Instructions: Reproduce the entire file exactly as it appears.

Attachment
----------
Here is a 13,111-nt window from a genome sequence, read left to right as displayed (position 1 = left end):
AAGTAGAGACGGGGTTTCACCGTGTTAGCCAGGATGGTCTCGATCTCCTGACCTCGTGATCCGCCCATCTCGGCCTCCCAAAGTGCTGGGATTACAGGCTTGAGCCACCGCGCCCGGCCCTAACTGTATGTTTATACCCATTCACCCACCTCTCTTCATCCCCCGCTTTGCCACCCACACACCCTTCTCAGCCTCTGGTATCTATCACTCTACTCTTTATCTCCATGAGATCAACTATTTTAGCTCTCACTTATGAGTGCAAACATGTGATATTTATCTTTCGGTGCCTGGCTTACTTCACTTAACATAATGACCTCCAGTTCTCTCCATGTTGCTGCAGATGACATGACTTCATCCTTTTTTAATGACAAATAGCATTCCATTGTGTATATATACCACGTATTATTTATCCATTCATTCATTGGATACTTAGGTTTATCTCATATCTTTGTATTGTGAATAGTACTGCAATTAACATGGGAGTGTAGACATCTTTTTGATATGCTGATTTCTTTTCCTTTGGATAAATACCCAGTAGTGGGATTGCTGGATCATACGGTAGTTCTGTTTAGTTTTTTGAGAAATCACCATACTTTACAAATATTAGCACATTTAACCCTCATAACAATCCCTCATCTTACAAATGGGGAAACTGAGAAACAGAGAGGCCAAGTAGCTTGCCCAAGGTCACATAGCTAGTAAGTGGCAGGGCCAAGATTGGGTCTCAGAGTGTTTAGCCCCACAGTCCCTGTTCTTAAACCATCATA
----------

Here is a 13,111-nt window from a genome sequence, read left to right as displayed (position 1 = left end):
AAGTAGAGACGGGGTTTCACCGTGTTAGCCAGGATGGTCTCGATCTCCTGACCTCGTGATCCGCCCATCTCGGCCTCCCAAAGTGCTGGGATTACAGGCTTGAGCCACCGCGCCCGGCCCTAACTGTATGTTTATACCCATTCACCCACCTCTCTTCATCCCCCGCTTTGCCACCCACACACCCTTCTCAGCCTCTGGTATCTATCACTCTACTCTTTATCTCCATGAGATCAACTATTTTAGCTCTCACTTATGAGTGCAAACATGTGATATTTATCTTTCGGTGCCTGGCTTACTTCACTTAACATAATGACCTCCAGTTCTCTCCATGTTGCTGCAGATGACATGACTTCATCCTTTTTTAATGACAAATAGCATTCCATTGTGTATATATACCACGTATTATTTATCCATTCATTCATTGGATACTTAGGTTTATCTCATATCTTTGTATTGTGAATAGTACTGCAATTAACATGGGAGTGTAGACATCTTTTTGATATGCTGATTTCTTTTCCTTTGGATAAATACCCAGTAGTGGGATTGCTGGATCATACGGTAGTTCTGTTTAGTTTTTTGAGAAATCACCATACTTTACAAATATTAGCACATTTAACCCTCATAACAATCCCTCATCTTACAAATGGGGAAACTGAGAAACAGAGAGGCCAAGTAGCTTGCCCAAGGTCACATAGCTAGTAAGTGGCAGGGCCAAGATTGGGTCTCAGAGTGTTTAGCCCCACAGTCCCTGTTCTTAAACCATCATA